Possibly proof of Japan’s miraculous determination following WWII, the exhibition Tokyo 1955-1970: A New Avant-Garde at MoMA demonstrates a manifold of approaches to making artworks in Japan’s post-war period. A show of elusive paintings, sculptures, drawings, prints and videos, the broad selection embodies radical dissent, new political visions, and revelations (though not always convincing), all of which result from an artist community’s attempt to reestablish itself in a westernized world. Though the show is a little packed, it is demonstrative of the multifarious works made during this period. While the show spans a rather small amount of time – just fifteen years – it has a rapid rate of growth, somewhat astonishing as one strolls through the space. One of the most visible progressions in Japan’s art-world would have to be their increasing proclivity towards the fantastic. As time moves on for them, the art gets weirder and more immersed in fantasy. This could be looked at in several different ways, but to say that it is a direct response to a moment of intense destruction followed by a patriarchal rebuilding by the USA does not seem to be too far off point.
Running until 5 January Jane Edden’s Ornithomorph is built upon the artist’s fascination with the way animals are collected, classified and catalogued. She has adopted a scientific system of labelling and nomenclature. Featuring within the exhibition is Flying Jackets, which investigates our attitudes towards nature and the desire behind consuming natural materials. Each jacket is just the size of a humming bird and is created from hundreds of tiny feathers to produce a series that inhabits a hybrid space between avian and human. Linking back to the human attraction to natural materials, Edden also inspects the tribal, sacred use of feathers that is internationally recognised.
The point was made fairly clearly that absurdities and banalities from the mundane were given centre stage in the artwork of David Shrigley at the preview night. When he addressed the assembled audience of devotees and art students at Bradford 1 Gallery, it proved that such phenomena, when elevated in this way, are recorded with an imperfect, naïve sort of economy. This intended imperfection and naivety of style is achieved with the use of heavy outlines and deliberately crude execution in his drawings. The way in which he explained his methods was deadpan and illustrated with the use of a slideshow highlighting humorous situations in which he had found himself in his own life. In delivering this information to the audience in this oblique yet slightly blunt way he added a personal touch to, and compounded, the unique angle from which the everyday is observed, as imparted by the work. Most of the work currently exhibited at Bradford 1 Gallery is drawn in pen. However, there are a healthy number of colour monoprints also on display.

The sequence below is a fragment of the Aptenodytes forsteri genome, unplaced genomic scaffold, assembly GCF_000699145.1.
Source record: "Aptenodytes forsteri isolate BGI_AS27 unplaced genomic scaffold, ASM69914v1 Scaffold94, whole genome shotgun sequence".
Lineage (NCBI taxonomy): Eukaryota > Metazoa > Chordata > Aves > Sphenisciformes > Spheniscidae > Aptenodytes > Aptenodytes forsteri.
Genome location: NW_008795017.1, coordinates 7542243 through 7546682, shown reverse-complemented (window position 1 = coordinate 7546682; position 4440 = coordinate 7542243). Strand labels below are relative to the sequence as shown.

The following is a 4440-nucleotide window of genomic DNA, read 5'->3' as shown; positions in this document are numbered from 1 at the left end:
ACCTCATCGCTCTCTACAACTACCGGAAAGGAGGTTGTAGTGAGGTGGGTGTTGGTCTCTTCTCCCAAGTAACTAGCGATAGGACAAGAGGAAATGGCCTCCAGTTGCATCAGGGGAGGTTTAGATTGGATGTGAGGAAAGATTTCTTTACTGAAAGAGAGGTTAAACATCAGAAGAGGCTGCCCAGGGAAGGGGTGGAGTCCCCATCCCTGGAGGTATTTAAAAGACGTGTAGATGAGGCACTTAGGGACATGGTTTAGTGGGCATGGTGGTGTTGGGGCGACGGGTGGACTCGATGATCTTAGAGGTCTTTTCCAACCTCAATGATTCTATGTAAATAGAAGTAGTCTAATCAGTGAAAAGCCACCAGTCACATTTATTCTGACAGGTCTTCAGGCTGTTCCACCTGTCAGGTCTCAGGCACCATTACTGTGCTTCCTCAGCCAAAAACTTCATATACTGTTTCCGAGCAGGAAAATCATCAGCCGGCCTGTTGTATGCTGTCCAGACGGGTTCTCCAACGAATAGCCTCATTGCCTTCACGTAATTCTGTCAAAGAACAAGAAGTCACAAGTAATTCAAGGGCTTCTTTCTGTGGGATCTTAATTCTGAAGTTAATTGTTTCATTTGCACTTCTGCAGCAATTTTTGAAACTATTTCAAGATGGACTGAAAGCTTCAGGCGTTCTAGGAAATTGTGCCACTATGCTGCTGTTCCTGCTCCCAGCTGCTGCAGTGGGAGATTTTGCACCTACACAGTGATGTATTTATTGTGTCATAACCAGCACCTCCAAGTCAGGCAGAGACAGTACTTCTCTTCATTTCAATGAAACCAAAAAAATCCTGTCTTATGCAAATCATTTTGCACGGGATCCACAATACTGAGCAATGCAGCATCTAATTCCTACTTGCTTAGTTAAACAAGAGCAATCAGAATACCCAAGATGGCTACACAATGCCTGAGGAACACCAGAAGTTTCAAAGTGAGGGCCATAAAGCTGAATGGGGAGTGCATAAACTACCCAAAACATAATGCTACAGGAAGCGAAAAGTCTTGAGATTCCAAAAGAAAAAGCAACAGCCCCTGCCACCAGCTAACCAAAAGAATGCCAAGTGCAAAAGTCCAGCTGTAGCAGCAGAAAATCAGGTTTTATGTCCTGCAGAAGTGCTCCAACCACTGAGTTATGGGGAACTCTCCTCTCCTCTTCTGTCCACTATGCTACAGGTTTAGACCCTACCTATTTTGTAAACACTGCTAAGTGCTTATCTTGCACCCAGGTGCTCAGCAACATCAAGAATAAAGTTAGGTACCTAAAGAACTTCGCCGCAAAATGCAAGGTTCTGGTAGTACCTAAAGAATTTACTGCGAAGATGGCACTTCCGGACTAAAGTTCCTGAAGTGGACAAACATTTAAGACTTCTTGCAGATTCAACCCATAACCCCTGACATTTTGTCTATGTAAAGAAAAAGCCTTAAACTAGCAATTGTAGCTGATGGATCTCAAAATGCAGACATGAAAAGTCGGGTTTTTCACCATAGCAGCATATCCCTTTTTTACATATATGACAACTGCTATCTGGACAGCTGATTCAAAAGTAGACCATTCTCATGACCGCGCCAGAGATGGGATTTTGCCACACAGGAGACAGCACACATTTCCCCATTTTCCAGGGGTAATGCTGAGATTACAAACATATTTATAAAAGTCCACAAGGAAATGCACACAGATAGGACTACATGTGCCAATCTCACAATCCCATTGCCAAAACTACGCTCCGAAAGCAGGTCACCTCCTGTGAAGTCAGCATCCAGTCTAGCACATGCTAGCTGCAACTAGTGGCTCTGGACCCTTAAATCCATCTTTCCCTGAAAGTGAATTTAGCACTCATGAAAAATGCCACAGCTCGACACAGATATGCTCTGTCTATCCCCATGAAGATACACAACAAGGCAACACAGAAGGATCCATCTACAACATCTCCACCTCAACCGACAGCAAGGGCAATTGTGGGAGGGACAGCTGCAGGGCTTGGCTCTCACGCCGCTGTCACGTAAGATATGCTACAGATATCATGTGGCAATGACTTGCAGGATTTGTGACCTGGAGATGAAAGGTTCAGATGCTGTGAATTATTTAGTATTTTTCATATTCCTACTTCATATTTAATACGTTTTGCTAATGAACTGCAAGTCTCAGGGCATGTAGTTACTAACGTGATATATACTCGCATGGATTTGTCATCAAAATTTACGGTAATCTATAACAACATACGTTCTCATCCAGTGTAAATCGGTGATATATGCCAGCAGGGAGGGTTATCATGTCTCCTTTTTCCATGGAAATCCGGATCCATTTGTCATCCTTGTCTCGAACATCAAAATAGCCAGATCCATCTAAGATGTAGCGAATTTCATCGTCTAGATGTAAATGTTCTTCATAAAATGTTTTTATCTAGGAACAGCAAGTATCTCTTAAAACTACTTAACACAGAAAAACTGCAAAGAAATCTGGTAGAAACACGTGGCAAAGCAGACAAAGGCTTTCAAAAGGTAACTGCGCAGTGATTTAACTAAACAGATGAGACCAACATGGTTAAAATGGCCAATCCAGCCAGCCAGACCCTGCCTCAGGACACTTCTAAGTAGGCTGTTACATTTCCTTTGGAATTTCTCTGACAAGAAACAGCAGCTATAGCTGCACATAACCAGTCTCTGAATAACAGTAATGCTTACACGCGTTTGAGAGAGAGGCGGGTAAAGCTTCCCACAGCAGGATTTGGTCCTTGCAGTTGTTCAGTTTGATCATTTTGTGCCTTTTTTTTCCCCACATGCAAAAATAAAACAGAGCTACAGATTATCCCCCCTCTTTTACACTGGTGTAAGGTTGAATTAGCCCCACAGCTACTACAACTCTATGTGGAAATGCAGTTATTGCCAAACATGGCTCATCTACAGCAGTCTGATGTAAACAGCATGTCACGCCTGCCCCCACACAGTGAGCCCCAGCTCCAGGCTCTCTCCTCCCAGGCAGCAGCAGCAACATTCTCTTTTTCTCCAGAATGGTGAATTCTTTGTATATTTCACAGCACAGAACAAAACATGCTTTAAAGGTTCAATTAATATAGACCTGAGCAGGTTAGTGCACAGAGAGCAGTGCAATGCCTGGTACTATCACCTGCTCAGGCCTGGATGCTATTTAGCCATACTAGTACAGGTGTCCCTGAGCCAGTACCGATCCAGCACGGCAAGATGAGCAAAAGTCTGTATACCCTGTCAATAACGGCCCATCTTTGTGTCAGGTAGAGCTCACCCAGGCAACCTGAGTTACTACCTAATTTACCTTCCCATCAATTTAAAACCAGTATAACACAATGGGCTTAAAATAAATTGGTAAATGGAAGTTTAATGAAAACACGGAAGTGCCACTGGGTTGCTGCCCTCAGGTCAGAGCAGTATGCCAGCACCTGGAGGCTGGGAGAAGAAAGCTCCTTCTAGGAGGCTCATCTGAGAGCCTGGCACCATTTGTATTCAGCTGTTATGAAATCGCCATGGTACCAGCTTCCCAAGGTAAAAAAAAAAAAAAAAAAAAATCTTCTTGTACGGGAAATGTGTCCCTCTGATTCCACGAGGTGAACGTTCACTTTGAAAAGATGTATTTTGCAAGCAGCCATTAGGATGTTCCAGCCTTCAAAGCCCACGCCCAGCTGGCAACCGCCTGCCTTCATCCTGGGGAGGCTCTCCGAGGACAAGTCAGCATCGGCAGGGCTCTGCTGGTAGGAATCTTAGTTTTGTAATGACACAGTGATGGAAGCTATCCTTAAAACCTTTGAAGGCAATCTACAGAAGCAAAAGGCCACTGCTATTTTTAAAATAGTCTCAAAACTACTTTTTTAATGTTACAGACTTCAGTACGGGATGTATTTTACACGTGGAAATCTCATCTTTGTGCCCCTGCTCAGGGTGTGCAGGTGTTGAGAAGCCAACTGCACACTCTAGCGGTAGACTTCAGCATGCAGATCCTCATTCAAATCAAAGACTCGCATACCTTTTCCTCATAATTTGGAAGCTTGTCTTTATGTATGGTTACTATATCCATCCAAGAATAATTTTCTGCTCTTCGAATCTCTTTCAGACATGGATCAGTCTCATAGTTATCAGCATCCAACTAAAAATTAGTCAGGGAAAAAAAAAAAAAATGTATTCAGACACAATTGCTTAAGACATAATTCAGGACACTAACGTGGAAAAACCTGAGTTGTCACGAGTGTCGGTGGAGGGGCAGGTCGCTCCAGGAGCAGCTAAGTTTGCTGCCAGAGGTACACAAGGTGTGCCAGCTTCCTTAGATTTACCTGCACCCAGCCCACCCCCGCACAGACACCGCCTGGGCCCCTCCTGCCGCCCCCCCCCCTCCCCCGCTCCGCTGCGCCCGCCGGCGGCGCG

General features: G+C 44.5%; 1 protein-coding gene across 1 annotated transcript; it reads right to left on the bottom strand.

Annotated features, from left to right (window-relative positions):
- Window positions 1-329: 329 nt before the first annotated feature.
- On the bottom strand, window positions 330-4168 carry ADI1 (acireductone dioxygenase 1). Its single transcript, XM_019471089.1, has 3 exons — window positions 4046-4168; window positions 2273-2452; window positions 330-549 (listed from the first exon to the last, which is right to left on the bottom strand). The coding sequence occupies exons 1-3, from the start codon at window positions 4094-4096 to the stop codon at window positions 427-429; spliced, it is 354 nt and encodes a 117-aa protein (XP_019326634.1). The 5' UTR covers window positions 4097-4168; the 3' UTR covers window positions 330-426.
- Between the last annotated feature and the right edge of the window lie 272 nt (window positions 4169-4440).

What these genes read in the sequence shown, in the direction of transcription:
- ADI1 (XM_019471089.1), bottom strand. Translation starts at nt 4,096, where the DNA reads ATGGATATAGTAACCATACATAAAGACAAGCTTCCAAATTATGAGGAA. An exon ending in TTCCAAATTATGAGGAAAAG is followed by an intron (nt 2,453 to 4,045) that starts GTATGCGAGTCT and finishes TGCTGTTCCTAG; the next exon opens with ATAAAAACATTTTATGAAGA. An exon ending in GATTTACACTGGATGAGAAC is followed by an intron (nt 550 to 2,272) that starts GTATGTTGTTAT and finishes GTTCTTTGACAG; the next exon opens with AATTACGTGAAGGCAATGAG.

In line with the current season, FACT Liverpool presents: Winter Sparks. Running until 24 February, this interactive programme of works is literally electric. Visitors can expect to experience a personal light and sound show with electric sparks, interact with the charges from Tesla coils and explore the mysteries of the Wilberforce pendulum, which is all work from four emerging international artists, showcasing in the UK for the first time.
This winter Mariko Mori invites visitors of the Royal Academy to take part in “a prayer for peace and harmony for each living being on Earth” with immersive installations which reflect the artist’s own Buddhist beliefs and reverence for the natural world. This exhibition, which studies the winter solstice amongst other ecological miracles, is perfectly timed as Mariko’s pieces glow ice-white, mirroring the frosty glaze which currently covers Burlington Garden’s entrance on the coldest day of the year so far.
A pioneer of photographic art, German artist Floris Neusüss depicts the human form, nature, and aspects of domestication through his camera-less photographs. Currently on view at ATLAS Gallery, Ancient and Modern unveils original works by Neusüss from the 1960s and 1970s that have not been previously released from his studio until now.